Consumers: EU investigates consumer credit websites - a market underperforming for consumers
An EU-wide investigation of websites offering consumer credit took place in September 2011 to check whether consumers are receiving the information to which they are entitled under EU consumer law before signing a consumer credit contract. National enforcement authorities checked more than 500 websites across the 27 Member States plus Norway and Iceland.
The „Sweep” led by the EU and was carried out by national enforcement authorities who conduct simultaneous, coordinated checks for breaches in consumer law in a particular sector.
The sweep operation checked in particular how business is applying the Consumer Credit Directive (recently transposed in Member States), which aims to make it easier for consumers to understand and compare credit offers.
National enforcement authorities checked 562 websites across the 27 Member States plus Norway and Iceland. It was concluded that only 30% passed the sweep test for compliance with the relevant EU consumer rules and 70% of these sites were flagged for further investigation.
Among the most typical problem included that the advertising did not include the required standard information (such as the annual percentage rate of charge, information on whether charges on obligatory ancillary services (e.g. insurance) were included in the total cost, or on the duration of the credit agreement), or the offers omitted key information that is essential for making a decision (such as the different elements of the total cost, some of the costs related to the credit e.g. an arrangement fee); in other cases the costs were presented in a misleading way (if the consumer is not informed that beyond the cost of the consumer credit itself there is an added obligatory insurance, or in the way the price is calculated).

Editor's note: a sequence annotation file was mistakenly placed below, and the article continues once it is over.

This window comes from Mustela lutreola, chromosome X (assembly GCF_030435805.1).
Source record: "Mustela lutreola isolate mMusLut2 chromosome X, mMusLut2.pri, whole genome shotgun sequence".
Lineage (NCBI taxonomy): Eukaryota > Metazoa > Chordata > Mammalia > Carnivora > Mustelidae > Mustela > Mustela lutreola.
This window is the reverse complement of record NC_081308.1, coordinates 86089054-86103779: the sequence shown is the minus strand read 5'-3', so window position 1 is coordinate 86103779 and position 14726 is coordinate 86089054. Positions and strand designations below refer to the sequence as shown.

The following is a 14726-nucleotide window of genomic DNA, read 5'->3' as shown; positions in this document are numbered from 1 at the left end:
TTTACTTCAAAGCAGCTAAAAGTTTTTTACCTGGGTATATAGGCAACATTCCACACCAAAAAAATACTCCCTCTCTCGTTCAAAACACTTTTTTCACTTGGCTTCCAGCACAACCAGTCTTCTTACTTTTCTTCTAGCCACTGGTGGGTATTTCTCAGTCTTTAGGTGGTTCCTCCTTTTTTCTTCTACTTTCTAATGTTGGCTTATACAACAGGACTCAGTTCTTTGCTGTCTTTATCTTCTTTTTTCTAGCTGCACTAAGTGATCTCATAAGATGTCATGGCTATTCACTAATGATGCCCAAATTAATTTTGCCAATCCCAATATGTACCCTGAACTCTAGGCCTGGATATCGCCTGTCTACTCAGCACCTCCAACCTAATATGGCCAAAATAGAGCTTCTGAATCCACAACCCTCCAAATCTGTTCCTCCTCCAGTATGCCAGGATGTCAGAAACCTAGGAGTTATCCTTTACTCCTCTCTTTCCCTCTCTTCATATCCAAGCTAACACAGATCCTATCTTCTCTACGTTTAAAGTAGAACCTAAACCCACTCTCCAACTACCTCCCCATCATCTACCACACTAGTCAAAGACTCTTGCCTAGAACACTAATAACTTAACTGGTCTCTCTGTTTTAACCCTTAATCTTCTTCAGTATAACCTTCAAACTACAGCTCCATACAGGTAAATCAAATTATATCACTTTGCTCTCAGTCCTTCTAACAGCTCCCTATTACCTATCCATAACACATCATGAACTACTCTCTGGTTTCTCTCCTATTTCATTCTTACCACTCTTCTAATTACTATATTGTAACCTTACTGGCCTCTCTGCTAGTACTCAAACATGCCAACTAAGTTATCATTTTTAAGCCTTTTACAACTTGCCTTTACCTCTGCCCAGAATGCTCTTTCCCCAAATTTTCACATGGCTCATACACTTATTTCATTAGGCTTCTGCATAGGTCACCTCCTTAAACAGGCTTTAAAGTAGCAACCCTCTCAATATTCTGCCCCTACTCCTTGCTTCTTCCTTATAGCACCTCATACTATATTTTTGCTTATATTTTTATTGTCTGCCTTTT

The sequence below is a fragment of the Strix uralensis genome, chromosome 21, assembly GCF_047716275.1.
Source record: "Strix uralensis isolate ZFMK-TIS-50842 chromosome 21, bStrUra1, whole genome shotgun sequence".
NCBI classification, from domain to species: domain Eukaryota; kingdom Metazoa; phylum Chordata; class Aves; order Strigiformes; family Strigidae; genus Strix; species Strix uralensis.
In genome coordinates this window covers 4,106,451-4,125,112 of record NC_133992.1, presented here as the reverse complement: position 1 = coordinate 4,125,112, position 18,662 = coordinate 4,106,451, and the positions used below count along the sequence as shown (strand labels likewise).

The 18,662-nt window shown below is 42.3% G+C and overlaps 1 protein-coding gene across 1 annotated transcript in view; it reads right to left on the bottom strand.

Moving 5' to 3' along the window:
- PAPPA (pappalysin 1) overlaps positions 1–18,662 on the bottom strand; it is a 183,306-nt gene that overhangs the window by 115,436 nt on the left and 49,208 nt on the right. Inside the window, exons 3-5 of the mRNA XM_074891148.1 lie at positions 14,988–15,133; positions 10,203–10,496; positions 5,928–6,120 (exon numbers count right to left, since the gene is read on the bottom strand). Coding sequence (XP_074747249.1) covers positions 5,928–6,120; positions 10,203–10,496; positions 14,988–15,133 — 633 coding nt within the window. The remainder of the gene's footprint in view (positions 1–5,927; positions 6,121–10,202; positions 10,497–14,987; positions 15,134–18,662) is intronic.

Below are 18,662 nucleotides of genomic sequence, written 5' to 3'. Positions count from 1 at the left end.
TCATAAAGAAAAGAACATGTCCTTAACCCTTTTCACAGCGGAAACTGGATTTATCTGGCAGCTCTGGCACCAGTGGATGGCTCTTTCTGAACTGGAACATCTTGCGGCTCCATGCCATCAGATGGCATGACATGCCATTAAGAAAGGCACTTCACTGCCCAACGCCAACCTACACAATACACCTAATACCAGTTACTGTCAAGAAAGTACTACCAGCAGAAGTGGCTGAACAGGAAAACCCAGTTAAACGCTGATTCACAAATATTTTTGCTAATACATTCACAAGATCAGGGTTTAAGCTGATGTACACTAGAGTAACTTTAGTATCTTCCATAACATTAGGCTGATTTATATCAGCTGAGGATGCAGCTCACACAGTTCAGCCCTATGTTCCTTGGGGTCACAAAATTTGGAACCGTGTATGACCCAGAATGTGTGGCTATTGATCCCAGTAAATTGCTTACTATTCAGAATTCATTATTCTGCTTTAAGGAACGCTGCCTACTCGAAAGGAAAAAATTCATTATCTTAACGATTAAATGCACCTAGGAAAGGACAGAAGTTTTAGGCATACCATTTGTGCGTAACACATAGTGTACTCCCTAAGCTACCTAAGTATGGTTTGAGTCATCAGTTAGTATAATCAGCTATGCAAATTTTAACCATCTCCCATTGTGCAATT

National enforcement authorities will now contact financial institutions and credit intermediaries about suspected irregularities and ask them to clarify or take corrective action. Failure to do so, depending on the national legislation which is applicable, can result in legal action leading to fines or even closure of the websites. The national enforcement authorities are asked to report back to the European Commission by autumn 2012.